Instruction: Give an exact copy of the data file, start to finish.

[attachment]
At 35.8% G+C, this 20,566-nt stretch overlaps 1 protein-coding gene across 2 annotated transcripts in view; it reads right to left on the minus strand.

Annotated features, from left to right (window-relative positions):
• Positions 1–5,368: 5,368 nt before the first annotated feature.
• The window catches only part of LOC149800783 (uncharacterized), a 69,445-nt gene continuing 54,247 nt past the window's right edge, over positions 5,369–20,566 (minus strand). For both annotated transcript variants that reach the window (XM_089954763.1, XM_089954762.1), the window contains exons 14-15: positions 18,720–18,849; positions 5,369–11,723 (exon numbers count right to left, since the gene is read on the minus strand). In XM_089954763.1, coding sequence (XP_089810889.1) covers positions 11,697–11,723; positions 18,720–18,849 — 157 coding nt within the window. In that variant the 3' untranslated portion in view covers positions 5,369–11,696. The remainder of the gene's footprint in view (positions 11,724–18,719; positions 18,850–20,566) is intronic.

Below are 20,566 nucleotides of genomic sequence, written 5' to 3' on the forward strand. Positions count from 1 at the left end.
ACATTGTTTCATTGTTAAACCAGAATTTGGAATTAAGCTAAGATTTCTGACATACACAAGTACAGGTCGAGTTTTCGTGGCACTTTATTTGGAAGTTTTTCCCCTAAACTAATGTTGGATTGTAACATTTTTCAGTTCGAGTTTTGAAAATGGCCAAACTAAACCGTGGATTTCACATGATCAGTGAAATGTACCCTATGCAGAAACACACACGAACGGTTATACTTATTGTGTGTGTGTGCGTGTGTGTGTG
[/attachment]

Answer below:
At 35.8% G+C, this 20,566-nt stretch overlaps 1 protein-coding gene across 2 annotated transcripts in view; it reads right to left on the minus strand.

Annotated features, from left to right (window-relative positions):
• Positions 1–5,368: 5,368 nt before the first annotated feature.
• The window catches only part of LOC149800783 (uncharacterized), a 69,445-nt gene continuing 54,247 nt past the window's right edge, over positions 5,369–20,566 (minus strand). For both annotated transcript variants that reach the window (XM_089954763.1, XM_089954762.1), the window contains exons 14-15: positions 18,720–18,849; positions 5,369–11,723 (exon numbers count right to left, since the gene is read on the minus strand). In XM_089954763.1, coding sequence (XP_089810889.1) covers positions 11,697–11,723; positions 18,720–18,849 — 157 coding nt within the window. In that variant the 3' untranslated portion in view covers positions 5,369–11,696. The remainder of the gene's footprint in view (positions 11,724–18,719; positions 18,850–20,566) is intronic.

Below are 20,566 nucleotides of genomic sequence, written 5' to 3' on the forward strand. Positions count from 1 at the left end.
ACATTGTTTCATTGTTAAACCAGAATTTGGAATTAAGCTAAGATTTCTGACATACACAAGTACAGGTCGAGTTTTCGTGGCACTTTATTTGGAAGTTTTTCCCCTAAACTAATGTTGGATTGTAACATTTTTCAGTTCGAGTTTTGAAAATGGCCAAACTAAACCGTGGATTTCACATGATCAGTGAAATGTACCCTATGCAGAAACACACACGAACGGTTATACTTATTGTGTGTGTGTGCGTGTGTGTGTG